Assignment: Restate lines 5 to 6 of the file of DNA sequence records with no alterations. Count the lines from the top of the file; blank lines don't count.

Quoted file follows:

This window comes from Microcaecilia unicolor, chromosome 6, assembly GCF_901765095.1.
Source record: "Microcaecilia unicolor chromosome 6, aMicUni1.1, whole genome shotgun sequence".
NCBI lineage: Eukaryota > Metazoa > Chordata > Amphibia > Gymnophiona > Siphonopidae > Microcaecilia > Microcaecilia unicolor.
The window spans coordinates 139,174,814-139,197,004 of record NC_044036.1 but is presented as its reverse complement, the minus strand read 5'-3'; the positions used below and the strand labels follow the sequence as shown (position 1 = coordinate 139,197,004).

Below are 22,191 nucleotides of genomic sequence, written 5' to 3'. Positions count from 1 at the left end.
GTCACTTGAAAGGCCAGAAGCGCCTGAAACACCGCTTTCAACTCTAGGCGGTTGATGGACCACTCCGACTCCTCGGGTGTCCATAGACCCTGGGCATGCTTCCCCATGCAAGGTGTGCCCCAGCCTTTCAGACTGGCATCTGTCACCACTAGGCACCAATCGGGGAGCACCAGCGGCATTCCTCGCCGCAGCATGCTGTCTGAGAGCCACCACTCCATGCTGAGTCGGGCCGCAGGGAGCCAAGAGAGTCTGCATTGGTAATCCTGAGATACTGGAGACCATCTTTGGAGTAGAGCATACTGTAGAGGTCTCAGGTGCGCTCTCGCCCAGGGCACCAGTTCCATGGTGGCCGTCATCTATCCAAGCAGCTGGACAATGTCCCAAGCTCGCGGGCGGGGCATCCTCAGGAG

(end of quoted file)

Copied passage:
Below are 22,191 nucleotides of genomic sequence, written 5' to 3'. Positions count from 1 at the left end.
GTCACTTGAAAGGCCAGAAGCGCCTGAAACACCGCTTTCAACTCTAGGCGGTTGATGGACCACTCCGACTCCTCGGGTGTCCATAGACCCTGGGCATGCTTCCCCATGCAAGGTGTGCCCCAGCCTTTCAGACTGGCATCTGTCACCACTAGGCACCAATCGGGGAGCACCAGCGGCATTCCTCGCCGCAGCATGCTGTCTGAGAGCCACCACTCCATGCTGAGTCGGGCCGCAGGGAGCCAAGAGAGTCTGCATTGGTAATCCTGAGATACTGGAGACCATCTTTGGAGTAGAGCATACTGTAGAGGTCTCAGGTGCGCTCTCGCCCAGGGCACCAGTTCCATGGTGGCCGTCATCTATCCAAGCAGCTGGACAATGTCCCAAGCTCGCGGGCGGGGCATCCTCAGGAG